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U.S.-provided cluster munitions will be used strictly for the de-occupation of territory against concentrated Russian defensive positions, spokesperson of the Tavria operational-strategic group Valerii Shershen told Radio Free Europe/Radio Liberty on July 13.
Cluster munitions will not be used in cities, densely populated areas, or on Russian territory, he added.
According to Shershen, the newly-provided weaponry will "decisively change the situation" at the front.
"(Cluster munitions) will further demotivate the Russian occupying army and will radically change the situation in the favor of Ukraine's defense forces," he commented.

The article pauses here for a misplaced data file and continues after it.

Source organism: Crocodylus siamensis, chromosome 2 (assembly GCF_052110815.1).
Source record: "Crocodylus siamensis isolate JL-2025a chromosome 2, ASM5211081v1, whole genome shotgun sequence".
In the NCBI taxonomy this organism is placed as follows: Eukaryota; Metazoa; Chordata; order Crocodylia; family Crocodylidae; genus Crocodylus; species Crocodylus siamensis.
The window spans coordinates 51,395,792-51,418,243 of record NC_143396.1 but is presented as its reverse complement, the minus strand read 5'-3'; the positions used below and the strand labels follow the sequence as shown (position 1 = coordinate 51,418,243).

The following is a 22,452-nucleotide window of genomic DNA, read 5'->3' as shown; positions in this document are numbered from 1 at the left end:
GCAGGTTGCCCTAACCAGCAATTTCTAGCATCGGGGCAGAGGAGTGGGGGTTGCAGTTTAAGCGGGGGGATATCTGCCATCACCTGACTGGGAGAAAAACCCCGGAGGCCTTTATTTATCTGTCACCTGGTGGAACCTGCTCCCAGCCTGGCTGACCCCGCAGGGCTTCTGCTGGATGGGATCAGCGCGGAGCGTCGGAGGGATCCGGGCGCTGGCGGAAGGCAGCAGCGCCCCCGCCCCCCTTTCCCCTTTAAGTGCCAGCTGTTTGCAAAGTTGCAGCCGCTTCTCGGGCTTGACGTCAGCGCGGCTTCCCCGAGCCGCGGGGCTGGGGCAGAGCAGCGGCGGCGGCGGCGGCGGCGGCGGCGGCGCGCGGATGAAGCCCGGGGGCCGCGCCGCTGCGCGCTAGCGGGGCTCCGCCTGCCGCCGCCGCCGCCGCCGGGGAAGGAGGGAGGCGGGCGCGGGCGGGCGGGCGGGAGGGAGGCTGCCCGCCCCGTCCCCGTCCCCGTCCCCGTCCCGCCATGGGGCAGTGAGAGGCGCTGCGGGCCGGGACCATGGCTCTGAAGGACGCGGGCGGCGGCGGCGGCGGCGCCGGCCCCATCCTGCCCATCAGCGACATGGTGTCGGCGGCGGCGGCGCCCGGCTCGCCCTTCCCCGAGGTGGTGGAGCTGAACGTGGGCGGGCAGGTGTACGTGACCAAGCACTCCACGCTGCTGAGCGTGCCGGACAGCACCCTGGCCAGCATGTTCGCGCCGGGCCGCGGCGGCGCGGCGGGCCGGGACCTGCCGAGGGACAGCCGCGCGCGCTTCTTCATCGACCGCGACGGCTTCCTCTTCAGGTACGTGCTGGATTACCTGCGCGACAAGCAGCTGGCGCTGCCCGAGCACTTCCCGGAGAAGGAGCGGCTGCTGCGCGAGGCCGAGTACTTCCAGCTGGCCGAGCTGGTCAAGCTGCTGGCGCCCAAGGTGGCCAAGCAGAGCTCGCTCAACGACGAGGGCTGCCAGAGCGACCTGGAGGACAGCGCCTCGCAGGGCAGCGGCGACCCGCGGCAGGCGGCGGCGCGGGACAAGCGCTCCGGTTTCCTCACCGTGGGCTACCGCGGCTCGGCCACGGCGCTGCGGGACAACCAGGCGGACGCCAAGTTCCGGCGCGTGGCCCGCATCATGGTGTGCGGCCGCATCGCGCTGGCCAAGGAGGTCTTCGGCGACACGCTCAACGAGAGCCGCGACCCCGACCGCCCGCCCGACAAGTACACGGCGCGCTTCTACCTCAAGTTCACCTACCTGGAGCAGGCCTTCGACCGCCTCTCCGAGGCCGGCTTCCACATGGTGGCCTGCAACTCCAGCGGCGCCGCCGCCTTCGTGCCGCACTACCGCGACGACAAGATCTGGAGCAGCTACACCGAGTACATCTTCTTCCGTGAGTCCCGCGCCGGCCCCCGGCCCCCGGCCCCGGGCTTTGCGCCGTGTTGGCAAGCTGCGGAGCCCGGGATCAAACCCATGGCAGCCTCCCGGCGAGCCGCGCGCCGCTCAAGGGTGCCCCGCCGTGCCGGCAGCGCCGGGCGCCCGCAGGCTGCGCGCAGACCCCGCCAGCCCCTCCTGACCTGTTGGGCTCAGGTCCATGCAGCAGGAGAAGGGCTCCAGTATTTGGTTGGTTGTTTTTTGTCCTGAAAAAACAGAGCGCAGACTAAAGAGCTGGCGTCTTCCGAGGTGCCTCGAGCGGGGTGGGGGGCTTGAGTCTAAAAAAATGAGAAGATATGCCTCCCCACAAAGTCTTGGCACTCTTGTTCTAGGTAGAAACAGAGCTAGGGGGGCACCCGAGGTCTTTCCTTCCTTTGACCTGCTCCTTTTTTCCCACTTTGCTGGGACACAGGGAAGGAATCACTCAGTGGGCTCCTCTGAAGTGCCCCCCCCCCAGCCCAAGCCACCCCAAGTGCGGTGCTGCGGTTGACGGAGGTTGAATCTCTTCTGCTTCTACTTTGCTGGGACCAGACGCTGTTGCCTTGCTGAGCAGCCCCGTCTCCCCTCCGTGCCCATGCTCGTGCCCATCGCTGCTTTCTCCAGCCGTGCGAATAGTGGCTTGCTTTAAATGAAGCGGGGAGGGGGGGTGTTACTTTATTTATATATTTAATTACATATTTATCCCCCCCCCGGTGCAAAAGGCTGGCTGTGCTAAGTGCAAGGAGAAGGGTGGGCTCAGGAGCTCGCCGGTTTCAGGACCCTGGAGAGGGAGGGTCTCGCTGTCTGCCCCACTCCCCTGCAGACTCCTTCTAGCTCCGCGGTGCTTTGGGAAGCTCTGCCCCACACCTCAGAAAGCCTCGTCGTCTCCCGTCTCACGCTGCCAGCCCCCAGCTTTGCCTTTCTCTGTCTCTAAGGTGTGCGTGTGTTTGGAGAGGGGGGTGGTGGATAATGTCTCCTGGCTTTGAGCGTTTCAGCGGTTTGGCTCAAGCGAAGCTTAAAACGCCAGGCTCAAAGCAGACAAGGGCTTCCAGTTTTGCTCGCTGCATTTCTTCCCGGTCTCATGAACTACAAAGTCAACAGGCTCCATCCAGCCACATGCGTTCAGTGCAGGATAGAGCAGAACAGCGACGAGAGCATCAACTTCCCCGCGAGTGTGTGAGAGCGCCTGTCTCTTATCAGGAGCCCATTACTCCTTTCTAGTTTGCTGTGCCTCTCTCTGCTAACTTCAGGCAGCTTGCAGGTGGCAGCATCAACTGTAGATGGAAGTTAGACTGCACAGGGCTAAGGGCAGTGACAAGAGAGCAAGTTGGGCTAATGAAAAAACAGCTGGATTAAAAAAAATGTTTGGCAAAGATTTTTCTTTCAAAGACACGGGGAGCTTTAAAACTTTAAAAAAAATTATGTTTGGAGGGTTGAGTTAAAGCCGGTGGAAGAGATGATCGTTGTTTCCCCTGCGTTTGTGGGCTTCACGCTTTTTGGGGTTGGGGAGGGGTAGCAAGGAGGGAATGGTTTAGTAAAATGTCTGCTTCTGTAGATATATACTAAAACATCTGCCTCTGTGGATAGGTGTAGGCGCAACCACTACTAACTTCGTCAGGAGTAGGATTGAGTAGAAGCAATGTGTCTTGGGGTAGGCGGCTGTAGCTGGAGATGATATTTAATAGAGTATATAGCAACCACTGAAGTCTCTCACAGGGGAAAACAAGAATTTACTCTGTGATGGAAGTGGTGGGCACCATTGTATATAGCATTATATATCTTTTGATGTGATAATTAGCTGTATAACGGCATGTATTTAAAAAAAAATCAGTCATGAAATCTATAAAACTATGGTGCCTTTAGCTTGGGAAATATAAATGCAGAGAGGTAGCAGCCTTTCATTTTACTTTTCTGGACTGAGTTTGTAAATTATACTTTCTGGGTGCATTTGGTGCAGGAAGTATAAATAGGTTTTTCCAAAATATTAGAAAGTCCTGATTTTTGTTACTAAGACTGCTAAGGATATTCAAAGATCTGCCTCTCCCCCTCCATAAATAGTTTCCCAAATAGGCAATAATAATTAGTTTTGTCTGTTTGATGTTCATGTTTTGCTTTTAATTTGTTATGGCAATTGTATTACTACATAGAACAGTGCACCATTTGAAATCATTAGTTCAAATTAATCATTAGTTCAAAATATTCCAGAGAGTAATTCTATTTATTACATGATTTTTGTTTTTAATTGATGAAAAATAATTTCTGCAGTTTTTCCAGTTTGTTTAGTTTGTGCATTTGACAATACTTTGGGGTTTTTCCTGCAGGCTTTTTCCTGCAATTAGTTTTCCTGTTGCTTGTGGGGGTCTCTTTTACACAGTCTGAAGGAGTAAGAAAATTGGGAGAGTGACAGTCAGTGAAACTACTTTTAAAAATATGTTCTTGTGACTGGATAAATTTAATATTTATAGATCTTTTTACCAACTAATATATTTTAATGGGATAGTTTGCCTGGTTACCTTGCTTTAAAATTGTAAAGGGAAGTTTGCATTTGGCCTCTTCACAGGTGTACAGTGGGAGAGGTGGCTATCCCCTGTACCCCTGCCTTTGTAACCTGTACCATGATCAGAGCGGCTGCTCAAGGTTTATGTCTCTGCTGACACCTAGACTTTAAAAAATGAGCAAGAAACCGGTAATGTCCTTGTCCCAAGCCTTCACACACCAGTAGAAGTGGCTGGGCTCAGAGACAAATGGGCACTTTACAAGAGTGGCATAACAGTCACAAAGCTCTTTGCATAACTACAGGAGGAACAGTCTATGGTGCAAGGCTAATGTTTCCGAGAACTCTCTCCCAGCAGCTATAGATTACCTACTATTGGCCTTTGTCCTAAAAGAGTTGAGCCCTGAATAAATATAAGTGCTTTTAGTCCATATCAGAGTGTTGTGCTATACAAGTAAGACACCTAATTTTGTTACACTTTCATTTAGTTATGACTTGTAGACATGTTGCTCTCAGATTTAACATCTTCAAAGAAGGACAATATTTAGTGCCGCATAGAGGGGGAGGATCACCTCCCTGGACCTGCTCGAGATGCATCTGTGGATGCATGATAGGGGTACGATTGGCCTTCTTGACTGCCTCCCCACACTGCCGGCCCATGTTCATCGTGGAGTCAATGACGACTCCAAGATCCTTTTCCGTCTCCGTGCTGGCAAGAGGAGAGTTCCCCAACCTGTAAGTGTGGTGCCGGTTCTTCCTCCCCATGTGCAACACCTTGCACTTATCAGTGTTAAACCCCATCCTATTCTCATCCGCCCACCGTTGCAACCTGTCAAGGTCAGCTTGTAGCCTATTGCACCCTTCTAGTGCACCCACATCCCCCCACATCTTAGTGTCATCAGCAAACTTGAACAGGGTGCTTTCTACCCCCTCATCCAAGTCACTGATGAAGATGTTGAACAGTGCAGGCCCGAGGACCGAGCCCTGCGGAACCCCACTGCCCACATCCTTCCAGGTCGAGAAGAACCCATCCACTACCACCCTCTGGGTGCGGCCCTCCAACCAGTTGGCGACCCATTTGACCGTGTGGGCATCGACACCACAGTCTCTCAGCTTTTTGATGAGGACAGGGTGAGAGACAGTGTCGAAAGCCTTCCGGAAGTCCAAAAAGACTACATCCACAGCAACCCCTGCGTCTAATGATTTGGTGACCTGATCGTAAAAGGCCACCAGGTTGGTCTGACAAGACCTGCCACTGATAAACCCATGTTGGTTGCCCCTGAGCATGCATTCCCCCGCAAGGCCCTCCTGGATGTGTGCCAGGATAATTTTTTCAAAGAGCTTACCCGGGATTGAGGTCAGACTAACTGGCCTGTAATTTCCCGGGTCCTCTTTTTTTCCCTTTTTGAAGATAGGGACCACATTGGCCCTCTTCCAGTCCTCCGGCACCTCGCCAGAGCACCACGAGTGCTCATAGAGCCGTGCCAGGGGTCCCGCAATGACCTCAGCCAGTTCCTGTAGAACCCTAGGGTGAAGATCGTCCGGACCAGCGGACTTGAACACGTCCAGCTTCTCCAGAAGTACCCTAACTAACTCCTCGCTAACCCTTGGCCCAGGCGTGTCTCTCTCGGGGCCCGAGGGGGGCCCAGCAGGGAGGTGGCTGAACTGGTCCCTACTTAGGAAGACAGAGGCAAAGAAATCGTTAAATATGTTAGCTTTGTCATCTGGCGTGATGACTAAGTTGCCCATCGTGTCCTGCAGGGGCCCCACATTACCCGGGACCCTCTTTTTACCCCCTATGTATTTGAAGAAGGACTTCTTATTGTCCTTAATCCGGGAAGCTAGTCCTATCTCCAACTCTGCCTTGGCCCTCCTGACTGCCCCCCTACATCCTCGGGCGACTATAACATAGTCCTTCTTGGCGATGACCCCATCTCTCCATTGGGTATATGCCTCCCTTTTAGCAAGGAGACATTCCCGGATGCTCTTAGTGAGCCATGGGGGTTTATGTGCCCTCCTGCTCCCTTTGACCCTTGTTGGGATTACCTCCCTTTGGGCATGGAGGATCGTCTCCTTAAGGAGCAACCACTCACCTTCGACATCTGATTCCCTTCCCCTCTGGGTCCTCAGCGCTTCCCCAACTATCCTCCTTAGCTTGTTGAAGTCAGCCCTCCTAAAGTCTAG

Both Washington and Kyiv have confirmed that the Ukrainian military has already received cluster munitions but has not yet deployed them in combat.
The U.S. announced it would provide Ukraine with cluster munitions on July 7 amid a significant deficit of conventional artillery ammunition.
The step is seen as controversial due to humanitarian concerns over the use of cluster munitions. The unexploded bomblets may pose a danger to the civilian population in the area long after the hostilities end.
Over 100 countries signed the Convention on Cluster Munitions, banning their use, transfer, production, and stockpiling. Ukraine, Russia, and the U.S. are not among the signatories.